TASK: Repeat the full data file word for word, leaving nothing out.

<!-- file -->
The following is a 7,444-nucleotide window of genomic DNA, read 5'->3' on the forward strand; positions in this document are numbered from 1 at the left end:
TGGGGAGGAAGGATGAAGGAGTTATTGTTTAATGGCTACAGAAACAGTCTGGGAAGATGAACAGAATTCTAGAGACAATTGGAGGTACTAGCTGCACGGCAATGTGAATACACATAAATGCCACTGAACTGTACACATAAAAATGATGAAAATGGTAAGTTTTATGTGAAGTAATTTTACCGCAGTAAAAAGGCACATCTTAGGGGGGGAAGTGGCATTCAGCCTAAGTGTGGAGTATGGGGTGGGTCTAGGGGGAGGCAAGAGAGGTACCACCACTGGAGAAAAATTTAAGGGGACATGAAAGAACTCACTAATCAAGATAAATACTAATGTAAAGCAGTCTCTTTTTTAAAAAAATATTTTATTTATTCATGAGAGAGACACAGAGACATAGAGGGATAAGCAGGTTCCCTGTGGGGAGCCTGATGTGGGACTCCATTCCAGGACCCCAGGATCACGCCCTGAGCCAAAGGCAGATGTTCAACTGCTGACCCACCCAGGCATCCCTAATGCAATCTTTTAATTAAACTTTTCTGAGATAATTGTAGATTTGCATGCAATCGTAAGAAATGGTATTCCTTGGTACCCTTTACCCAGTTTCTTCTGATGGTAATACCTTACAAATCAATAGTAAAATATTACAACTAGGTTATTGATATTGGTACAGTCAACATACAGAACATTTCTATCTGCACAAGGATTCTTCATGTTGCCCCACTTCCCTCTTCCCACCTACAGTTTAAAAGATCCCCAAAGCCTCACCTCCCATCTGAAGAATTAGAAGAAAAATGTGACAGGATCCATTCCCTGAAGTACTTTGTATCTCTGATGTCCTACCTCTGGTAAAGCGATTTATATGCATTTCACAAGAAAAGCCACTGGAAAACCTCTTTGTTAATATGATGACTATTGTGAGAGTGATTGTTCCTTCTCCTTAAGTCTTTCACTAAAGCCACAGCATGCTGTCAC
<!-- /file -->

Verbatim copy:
The following is a 7,444-nucleotide window of genomic DNA, read 5'->3' on the forward strand; positions in this document are numbered from 1 at the left end:
TGGGGAGGAAGGATGAAGGAGTTATTGTTTAATGGCTACAGAAACAGTCTGGGAAGATGAACAGAATTCTAGAGACAATTGGAGGTACTAGCTGCACGGCAATGTGAATACACATAAATGCCACTGAACTGTACACATAAAAATGATGAAAATGGTAAGTTTTATGTGAAGTAATTTTACCGCAGTAAAAAGGCACATCTTAGGGGGGGAAGTGGCATTCAGCCTAAGTGTGGAGTATGGGGTGGGTCTAGGGGGAGGCAAGAGAGGTACCACCACTGGAGAAAAATTTAAGGGGACATGAAAGAACTCACTAATCAAGATAAATACTAATGTAAAGCAGTCTCTTTTTTAAAAAAATATTTTATTTATTCATGAGAGAGACACAGAGACATAGAGGGATAAGCAGGTTCCCTGTGGGGAGCCTGATGTGGGACTCCATTCCAGGACCCCAGGATCACGCCCTGAGCCAAAGGCAGATGTTCAACTGCTGACCCACCCAGGCATCCCTAATGCAATCTTTTAATTAAACTTTTCTGAGATAATTGTAGATTTGCATGCAATCGTAAGAAATGGTATTCCTTGGTACCCTTTACCCAGTTTCTTCTGATGGTAATACCTTACAAATCAATAGTAAAATATTACAACTAGGTTATTGATATTGGTACAGTCAACATACAGAACATTTCTATCTGCACAAGGATTCTTCATGTTGCCCCACTTCCCTCTTCCCACCTACAGTTTAAAAGATCCCCAAAGCCTCACCTCCCATCTGAAGAATTAGAAGAAAAATGTGACAGGATCCATTCCCTGAAGTACTTTGTATCTCTGATGTCCTACCTCTGGTAAAGCGATTTATATGCATTTCACAAGAAAAGCCACTGGAAAACCTCTTTGTTAATATGATGACTATTGTGAGAGTGATTGTTCCTTCTCCTTAAGTCTTTCACTAAAGCCACAGCATGCTGTCAC